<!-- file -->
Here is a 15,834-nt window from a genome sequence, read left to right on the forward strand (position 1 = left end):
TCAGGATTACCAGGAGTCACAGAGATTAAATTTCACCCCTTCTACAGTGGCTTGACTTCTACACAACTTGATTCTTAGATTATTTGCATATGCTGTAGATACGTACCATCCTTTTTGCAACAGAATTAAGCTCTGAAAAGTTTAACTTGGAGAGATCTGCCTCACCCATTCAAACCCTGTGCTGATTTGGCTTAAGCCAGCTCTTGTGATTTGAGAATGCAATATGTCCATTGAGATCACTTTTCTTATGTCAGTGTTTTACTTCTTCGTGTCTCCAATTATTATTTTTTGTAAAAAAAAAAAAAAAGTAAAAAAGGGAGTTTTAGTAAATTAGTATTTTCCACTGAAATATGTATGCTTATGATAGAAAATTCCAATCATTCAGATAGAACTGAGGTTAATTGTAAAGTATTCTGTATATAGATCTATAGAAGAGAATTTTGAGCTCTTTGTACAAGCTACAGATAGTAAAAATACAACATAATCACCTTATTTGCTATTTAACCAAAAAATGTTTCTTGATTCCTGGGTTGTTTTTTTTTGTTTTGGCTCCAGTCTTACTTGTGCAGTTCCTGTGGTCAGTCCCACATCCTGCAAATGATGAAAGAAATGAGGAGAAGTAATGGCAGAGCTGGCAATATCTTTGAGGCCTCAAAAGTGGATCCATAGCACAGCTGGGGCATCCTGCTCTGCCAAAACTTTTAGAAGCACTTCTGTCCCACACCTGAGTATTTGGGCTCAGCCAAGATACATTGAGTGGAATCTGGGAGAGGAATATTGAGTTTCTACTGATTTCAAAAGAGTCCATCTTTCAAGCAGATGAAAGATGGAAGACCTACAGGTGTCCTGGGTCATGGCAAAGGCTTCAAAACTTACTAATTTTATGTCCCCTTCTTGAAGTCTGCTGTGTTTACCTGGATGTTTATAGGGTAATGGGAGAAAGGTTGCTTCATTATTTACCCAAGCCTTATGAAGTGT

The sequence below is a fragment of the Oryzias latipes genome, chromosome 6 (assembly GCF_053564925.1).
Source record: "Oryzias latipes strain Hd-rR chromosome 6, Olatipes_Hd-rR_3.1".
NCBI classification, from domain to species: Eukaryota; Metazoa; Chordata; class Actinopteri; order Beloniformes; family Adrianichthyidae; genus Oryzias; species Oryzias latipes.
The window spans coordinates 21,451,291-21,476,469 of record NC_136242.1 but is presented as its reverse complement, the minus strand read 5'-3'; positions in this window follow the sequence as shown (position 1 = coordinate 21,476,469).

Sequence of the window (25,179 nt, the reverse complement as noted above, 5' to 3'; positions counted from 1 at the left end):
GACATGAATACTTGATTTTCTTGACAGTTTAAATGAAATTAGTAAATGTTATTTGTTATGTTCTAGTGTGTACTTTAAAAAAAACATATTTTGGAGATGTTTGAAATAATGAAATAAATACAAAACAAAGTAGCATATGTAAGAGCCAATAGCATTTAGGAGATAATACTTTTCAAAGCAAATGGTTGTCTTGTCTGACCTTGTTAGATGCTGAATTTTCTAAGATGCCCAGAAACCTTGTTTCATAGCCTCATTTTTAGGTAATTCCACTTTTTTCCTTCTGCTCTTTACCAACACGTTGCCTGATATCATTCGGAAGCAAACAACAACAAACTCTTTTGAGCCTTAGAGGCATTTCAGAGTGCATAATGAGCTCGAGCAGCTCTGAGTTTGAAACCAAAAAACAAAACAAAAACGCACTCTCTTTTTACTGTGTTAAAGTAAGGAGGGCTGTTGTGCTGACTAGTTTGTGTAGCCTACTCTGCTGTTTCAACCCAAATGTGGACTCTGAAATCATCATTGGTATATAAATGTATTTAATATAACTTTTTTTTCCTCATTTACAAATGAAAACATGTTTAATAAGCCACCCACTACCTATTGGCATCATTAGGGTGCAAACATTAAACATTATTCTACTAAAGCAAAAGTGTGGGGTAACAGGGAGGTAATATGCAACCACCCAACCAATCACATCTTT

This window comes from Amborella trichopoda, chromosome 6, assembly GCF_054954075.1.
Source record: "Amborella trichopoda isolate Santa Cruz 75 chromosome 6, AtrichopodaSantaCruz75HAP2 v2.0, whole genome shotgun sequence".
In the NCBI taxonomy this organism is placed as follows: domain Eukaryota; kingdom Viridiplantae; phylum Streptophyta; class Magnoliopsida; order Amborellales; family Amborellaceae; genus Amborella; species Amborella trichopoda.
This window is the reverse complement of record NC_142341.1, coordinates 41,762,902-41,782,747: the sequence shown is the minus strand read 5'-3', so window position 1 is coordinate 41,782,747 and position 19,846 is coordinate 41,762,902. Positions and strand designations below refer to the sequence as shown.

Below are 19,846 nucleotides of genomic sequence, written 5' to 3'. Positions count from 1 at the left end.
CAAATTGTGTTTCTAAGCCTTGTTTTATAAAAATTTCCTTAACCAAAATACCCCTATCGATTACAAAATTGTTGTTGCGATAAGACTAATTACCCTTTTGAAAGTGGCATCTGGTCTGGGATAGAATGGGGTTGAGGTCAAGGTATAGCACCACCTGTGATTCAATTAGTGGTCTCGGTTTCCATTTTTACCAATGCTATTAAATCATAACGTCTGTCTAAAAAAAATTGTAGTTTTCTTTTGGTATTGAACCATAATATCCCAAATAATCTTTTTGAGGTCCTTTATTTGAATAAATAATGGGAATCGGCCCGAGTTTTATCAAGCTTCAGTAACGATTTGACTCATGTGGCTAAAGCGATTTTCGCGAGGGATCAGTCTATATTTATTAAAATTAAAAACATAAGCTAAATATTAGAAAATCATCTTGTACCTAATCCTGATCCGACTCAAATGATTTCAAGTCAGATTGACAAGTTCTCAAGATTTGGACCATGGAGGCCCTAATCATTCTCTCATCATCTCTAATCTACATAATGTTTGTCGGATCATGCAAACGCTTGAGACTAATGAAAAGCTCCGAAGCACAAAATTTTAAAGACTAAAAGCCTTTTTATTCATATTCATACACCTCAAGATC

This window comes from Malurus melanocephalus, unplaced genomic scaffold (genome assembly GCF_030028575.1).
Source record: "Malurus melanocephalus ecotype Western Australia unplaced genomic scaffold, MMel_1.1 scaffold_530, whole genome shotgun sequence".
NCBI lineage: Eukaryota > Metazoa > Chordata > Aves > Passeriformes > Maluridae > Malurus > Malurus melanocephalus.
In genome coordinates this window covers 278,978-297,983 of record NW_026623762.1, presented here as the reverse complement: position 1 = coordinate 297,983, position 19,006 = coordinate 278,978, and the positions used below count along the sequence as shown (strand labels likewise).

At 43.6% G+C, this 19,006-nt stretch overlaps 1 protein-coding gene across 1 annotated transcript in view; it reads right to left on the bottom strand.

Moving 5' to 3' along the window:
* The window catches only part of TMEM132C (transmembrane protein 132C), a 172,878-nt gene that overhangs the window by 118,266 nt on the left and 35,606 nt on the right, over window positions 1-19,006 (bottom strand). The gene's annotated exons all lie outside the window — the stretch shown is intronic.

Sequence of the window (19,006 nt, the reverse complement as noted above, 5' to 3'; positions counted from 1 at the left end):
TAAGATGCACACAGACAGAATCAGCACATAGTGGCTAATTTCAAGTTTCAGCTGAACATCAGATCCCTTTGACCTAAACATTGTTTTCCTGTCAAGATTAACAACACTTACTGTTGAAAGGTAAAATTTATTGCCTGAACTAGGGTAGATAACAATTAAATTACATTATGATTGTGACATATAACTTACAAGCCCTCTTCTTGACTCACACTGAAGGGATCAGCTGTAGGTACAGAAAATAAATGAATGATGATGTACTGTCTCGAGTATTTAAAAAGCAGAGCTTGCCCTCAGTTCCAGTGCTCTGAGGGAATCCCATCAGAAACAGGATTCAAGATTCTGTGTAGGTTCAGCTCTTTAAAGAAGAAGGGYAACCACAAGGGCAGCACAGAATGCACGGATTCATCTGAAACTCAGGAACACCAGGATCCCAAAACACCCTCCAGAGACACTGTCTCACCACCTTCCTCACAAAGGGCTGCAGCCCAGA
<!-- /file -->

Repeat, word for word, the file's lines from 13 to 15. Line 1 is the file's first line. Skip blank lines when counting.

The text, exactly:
Below are 19,846 nucleotides of genomic sequence, written 5' to 3'. Positions count from 1 at the left end.
CAAATTGTGTTTCTAAGCCTTGTTTTATAAAAATTTCCTTAACCAAAATACCCCTATCGATTACAAAATTGTTGTTGCGATAAGACTAATTACCCTTTTGAAAGTGGCATCTGGTCTGGGATAGAATGGGGTTGAGGTCAAGGTATAGCACCACCTGTGATTCAATTAGTGGTCTCGGTTTCCATTTTTACCAATGCTATTAAATCATAACGTCTGTCTAAAAAAAATTGTAGTTTTCTTTTGGTATTGAACCATAATATCCCAAATAATCTTTTTGAGGTCCTTTATTTGAATAAATAATGGGAATCGGCCCGAGTTTTATCAAGCTTCAGTAACGATTTGACTCATGTGGCTAAAGCGATTTTCGCGAGGGATCAGTCTATATTTATTAAAATTAAAAACATAAGCTAAATATTAGAAAATCATCTTGTACCTAATCCTGATCCGACTCAAATGATTTCAAGTCAGATTGACAAGTTCTCAAGATTTGGACCATGGAGGCCCTAATCATTCTCTCATCATCTCTAATCTACATAATGTTTGTCGGATCATGCAAACGCTTGAGACTAATGAAAAGCTCCGAAGCACAAAATTTTAAAGACTAAAAGCCTTTTTATTCATATTCATACACCTCAAGATC

This window comes from Malurus melanocephalus, unplaced genomic scaffold (genome assembly GCF_030028575.1).